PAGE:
You are hereFeed aggregator / Sources / Library Technology Jester

Library Technology Jester

Syndicate content The Jester's Cap
We're Disrupted, We're Librarians, and We're Not Going to Take It Anymore
Updated: 18 hours 56 min ago

Kuali Reboots Itself into a Commercial Entity

Tue, 08/26/2014 - 00:10

Did you feel a great disturbance in the open source force last week? At noon on Friday in a conference call with members of the Kuali community, the Kuali Foundation Board of Directors announced a change of direction:

We are pleased to share with you that the Kuali Foundation is creating a Professional Open Source commercial entity to help achieve these goals. We expect that this company will engage with the community to prioritize investments in Kuali products, will hire full-time personnel, will mesh a “software startup” with our current culture, and will, over time, become self-sustaining. It enables an additional path for investment to accelerate existing and create new Kuali products.

As outlined in the Kuali 2.0 FAQ:

The Kuali Foundation (.org) will still exist and will be a co-founder of the company. It will provide assurance of an ongoing open source code base and still enable members to pool funds to get special projects done that are outside the company’s roadmap. The fees for Foundation membership will be reduced.

There have been some great observations on Twitter this morning. First, a series of tweets from Roger Schonfeld:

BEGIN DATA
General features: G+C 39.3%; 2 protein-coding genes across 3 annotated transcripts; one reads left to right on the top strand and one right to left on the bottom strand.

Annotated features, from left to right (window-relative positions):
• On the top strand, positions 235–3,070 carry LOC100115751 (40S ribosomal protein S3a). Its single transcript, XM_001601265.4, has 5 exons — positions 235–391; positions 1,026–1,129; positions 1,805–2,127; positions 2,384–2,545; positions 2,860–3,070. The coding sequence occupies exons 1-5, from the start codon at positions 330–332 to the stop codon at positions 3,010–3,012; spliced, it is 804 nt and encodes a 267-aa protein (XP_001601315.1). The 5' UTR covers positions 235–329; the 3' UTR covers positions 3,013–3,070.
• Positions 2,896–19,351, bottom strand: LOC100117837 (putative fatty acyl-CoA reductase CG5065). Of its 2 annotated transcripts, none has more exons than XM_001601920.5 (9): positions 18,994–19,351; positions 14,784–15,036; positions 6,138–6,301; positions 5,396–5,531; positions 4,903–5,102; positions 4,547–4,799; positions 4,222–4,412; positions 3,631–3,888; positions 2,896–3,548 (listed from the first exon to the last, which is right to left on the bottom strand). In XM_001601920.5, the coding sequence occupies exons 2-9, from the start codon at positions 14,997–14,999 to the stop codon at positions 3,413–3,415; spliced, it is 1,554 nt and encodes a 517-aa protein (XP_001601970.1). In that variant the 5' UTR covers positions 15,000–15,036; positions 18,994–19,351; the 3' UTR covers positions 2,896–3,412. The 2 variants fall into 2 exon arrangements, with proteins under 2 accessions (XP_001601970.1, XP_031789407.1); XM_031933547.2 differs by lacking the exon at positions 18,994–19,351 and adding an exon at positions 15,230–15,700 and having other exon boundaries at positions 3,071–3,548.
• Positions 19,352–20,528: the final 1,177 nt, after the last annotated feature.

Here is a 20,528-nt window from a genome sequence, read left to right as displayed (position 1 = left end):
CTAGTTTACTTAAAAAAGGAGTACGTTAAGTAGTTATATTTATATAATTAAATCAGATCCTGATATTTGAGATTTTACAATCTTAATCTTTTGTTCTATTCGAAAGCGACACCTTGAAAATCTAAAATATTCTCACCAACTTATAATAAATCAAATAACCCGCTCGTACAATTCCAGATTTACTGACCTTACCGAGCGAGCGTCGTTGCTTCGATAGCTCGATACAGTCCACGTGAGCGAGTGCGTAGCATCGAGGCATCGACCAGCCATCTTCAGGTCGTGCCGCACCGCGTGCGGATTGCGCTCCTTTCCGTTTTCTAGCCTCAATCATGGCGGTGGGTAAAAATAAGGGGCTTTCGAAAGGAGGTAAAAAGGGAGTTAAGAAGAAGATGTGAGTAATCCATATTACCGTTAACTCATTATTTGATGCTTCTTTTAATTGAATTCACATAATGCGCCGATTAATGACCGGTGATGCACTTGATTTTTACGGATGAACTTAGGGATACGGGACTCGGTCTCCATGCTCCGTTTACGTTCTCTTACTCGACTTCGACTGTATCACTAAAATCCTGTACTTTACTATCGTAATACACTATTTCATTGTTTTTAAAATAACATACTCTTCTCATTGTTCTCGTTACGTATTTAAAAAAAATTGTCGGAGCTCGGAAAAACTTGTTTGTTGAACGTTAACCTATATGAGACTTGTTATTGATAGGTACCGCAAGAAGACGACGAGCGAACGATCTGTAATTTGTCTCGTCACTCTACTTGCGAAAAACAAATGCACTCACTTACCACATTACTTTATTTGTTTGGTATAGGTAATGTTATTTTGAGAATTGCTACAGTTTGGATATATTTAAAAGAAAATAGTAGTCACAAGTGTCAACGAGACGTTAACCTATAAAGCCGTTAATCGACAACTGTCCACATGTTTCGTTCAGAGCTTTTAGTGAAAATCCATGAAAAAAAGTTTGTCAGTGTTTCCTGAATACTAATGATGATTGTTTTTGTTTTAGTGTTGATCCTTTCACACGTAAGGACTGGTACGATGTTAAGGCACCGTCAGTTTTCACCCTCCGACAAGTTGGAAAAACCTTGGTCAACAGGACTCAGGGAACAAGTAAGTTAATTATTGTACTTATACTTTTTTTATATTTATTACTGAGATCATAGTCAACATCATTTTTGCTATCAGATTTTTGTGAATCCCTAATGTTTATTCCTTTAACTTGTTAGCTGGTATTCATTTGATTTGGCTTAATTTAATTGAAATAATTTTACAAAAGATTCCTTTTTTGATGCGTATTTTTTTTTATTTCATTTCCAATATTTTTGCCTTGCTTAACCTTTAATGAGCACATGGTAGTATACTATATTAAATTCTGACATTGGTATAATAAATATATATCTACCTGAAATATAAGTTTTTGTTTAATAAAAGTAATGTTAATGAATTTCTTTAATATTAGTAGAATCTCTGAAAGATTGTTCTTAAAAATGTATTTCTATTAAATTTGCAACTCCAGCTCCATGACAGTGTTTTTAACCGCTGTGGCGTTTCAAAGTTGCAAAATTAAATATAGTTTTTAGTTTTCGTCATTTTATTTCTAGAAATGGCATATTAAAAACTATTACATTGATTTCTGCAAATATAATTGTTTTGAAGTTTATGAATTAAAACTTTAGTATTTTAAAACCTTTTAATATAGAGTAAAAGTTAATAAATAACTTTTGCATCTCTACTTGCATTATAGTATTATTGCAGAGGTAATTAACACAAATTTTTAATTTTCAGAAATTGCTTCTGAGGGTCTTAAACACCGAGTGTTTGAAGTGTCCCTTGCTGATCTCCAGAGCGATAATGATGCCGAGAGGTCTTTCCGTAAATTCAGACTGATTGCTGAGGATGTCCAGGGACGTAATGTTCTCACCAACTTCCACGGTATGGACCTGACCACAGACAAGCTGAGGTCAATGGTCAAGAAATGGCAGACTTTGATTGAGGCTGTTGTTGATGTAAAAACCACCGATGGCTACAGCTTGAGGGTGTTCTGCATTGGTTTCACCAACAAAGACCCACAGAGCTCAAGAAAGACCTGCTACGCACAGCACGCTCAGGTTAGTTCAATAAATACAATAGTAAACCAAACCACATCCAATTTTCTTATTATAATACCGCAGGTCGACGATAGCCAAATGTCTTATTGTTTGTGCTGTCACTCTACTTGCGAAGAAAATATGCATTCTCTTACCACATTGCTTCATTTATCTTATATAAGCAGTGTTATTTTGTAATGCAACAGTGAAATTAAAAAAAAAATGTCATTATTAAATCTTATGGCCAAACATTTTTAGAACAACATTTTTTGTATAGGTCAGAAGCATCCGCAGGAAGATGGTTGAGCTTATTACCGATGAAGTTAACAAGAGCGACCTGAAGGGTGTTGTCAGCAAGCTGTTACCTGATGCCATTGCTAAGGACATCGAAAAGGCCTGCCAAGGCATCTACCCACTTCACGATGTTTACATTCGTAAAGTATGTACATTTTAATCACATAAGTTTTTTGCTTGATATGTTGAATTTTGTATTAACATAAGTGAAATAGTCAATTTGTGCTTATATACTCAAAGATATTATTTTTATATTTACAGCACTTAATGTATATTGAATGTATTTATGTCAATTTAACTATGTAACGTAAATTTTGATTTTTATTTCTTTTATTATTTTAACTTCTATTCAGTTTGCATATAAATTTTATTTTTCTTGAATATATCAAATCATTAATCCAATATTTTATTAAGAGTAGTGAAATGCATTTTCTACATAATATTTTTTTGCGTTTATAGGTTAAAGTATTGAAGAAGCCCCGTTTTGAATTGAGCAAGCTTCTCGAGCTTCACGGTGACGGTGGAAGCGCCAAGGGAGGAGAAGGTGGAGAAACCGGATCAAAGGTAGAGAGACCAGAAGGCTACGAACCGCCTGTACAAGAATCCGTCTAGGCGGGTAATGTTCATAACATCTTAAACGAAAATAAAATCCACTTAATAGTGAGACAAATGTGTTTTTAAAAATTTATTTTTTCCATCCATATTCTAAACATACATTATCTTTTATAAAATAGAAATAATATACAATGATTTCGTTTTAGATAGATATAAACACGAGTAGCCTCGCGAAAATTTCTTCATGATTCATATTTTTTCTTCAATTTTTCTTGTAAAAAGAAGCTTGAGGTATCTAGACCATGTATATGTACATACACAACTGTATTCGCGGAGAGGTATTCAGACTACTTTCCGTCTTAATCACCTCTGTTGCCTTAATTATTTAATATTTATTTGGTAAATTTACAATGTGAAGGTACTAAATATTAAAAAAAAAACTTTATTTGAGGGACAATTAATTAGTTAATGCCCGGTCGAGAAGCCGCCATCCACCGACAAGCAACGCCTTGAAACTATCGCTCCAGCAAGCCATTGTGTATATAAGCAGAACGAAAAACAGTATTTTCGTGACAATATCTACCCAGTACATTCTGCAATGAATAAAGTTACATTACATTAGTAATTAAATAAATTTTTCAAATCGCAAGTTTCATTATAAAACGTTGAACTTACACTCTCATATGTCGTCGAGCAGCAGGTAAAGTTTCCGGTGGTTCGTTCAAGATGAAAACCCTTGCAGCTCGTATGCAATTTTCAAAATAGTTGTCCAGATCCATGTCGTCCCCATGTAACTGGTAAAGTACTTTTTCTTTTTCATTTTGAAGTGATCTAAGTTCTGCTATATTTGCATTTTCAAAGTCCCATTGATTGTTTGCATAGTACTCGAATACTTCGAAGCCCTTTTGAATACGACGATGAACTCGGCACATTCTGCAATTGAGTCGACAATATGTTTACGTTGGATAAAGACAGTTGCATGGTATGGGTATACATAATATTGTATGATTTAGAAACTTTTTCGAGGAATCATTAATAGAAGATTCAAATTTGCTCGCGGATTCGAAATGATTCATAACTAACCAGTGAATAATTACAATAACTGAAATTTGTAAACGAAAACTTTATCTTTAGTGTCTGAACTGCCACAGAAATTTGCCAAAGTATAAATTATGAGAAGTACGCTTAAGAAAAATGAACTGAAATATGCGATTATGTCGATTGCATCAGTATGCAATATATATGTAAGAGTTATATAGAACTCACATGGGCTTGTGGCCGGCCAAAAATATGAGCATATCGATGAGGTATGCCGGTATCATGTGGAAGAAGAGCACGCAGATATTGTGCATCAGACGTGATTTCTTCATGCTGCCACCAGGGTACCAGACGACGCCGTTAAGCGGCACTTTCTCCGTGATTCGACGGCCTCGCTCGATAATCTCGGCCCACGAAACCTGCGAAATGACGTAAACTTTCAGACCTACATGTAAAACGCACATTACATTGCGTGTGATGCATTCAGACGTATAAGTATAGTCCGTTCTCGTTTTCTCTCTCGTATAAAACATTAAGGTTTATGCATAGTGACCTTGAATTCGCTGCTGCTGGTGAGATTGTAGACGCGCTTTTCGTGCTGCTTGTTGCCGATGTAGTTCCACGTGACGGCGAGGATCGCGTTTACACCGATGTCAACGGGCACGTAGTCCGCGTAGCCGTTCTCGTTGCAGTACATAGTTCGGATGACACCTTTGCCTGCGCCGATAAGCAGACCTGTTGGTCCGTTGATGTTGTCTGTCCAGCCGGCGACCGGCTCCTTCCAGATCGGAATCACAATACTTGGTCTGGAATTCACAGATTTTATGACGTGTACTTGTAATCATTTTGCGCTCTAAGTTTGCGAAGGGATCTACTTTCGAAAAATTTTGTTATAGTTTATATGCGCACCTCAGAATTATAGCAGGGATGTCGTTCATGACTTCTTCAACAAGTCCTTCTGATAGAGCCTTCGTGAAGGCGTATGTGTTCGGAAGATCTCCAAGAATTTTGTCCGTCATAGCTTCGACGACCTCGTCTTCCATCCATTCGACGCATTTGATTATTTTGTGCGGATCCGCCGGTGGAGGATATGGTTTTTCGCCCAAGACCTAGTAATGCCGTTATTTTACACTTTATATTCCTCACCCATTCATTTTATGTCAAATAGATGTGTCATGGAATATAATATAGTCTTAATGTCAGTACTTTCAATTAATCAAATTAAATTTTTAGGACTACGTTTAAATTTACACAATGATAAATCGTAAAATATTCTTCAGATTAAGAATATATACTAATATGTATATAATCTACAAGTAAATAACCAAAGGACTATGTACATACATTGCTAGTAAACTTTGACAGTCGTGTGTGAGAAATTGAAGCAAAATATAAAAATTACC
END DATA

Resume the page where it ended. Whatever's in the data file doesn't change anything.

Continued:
Community source models have proved inadequate to HighWire & Kuali: both have reorganized as profit-seeking initiatives. 1/3— Roger C. Schonfeld (@rschon) August 25, 2014

As collaborative software/hosting specialized to higher ed, did they have trouble recapitalizing in the community following start up? 2/3

— Roger C. Schonfeld (@rschon) August 25, 2014

And if so what should planners for other community collaborative initiatives such as HathiTrust bear in mind? 3/3

— Roger C. Schonfeld (@rschon) August 25, 2014

Lisa Hinchliffe points out a similar struggle by the Sakai Foundation last year.

.@rschon Different path but perhaps also lessons from Sakai?

— Lisa Hinchliffe (@lisalibrarian) August 25, 2014

Dan Cohen adds:

@DataG @griffey Hmm, looks more radical than an “adding a vendor” move or even a Mozilla Foundation->Mozilla Corporation move.

— Dan Cohen (@dancohen) August 25, 2014

And lastly (for the moment) Bryan Alexander adds a brief quote from Brad Wheeler’s conference call:

@rschon Cf Brad Wheeler: "college leaders perceive companies as more stable than communal projects" @dancohen @DataG @griffey

— Bryan Alexander (@BryanAlexander) August 25, 2014

My first interpretation of this is that there is a fundamental shift afoot in the perception of open source by senior leadership at higher education institutions. Maybe it is a lack of faith in the “community source” model of software development. Having a company out there that is formally responsible for the software rather than your own staff’s sweat equity makes it easier to pin the blame for problems on someone else. Or maybe it is that highly distributed open source projects for large enterprise-wide applications aren’t feasible — are communication barriers and the accountability overhead too large to move fast?